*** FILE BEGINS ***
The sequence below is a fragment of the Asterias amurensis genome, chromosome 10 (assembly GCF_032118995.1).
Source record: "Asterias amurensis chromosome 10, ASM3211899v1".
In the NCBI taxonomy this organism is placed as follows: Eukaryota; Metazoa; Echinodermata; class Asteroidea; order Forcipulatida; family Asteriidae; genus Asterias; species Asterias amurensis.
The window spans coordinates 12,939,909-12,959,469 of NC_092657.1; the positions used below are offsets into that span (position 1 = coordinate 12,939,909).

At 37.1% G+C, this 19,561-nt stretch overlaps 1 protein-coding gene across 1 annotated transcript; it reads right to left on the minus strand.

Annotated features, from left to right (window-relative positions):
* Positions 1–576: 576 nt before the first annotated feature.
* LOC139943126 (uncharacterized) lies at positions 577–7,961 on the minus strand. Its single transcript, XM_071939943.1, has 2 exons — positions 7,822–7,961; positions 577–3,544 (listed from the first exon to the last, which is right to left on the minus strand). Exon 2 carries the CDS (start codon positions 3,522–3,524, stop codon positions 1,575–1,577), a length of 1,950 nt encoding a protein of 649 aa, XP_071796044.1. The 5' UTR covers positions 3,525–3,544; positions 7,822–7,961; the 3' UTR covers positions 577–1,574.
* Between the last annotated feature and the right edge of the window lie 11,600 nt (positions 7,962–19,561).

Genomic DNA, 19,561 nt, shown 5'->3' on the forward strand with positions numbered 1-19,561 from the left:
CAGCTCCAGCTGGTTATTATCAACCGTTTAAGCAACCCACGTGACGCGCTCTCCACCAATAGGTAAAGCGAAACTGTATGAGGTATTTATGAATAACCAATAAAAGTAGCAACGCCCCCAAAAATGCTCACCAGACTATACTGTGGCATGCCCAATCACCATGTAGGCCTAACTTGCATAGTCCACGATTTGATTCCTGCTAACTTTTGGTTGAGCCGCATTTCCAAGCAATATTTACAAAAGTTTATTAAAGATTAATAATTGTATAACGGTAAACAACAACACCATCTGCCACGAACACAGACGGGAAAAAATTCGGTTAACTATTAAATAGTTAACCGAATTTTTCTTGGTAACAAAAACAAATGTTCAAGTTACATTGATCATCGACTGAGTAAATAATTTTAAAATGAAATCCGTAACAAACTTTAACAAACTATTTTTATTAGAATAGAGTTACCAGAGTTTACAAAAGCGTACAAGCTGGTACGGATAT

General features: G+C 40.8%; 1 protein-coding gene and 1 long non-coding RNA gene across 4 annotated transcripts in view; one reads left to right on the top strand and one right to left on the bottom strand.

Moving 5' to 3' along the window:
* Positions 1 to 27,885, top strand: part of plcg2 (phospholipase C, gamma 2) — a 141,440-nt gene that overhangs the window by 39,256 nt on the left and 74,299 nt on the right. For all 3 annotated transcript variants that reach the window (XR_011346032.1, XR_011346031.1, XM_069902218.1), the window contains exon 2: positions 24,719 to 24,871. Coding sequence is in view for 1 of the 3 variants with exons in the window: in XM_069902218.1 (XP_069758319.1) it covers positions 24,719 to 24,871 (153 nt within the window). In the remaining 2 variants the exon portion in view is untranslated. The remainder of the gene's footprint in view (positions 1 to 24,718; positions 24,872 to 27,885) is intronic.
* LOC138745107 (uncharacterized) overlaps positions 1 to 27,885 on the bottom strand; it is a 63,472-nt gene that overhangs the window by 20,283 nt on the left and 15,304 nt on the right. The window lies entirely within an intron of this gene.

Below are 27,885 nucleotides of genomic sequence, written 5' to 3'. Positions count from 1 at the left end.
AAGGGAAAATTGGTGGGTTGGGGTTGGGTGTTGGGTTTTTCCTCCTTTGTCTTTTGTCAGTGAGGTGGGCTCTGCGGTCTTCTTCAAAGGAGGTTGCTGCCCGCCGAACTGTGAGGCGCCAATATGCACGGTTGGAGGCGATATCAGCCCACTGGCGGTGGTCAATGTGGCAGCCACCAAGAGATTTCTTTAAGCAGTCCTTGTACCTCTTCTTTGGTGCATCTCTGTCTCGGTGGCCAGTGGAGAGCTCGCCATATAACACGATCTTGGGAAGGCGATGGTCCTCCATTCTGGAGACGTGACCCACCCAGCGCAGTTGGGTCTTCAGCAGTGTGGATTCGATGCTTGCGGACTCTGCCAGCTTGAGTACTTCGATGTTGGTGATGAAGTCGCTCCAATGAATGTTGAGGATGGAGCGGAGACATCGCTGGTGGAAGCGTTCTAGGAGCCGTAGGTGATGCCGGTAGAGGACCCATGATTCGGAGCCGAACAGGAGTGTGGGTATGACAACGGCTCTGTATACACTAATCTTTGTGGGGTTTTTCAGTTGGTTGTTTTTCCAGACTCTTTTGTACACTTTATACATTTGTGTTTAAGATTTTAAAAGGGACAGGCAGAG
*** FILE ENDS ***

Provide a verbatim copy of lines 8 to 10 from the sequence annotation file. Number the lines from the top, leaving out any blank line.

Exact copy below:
* LOC139943126 (uncharacterized) lies at positions 577–7,961 on the minus strand. Its single transcript, XM_071939943.1, has 2 exons — positions 7,822–7,961; positions 577–3,544 (listed from the first exon to the last, which is right to left on the minus strand). Exon 2 carries the CDS (start codon positions 3,522–3,524, stop codon positions 1,575–1,577), a length of 1,950 nt encoding a protein of 649 aa, XP_071796044.1. The 5' UTR covers positions 3,525–3,544; positions 7,822–7,961; the 3' UTR covers positions 577–1,574.
* Between the last annotated feature and the right edge of the window lie 11,600 nt (positions 7,962–19,561).

Genomic DNA, 19,561 nt, shown 5'->3' on the forward strand with positions numbered 1-19,561 from the left: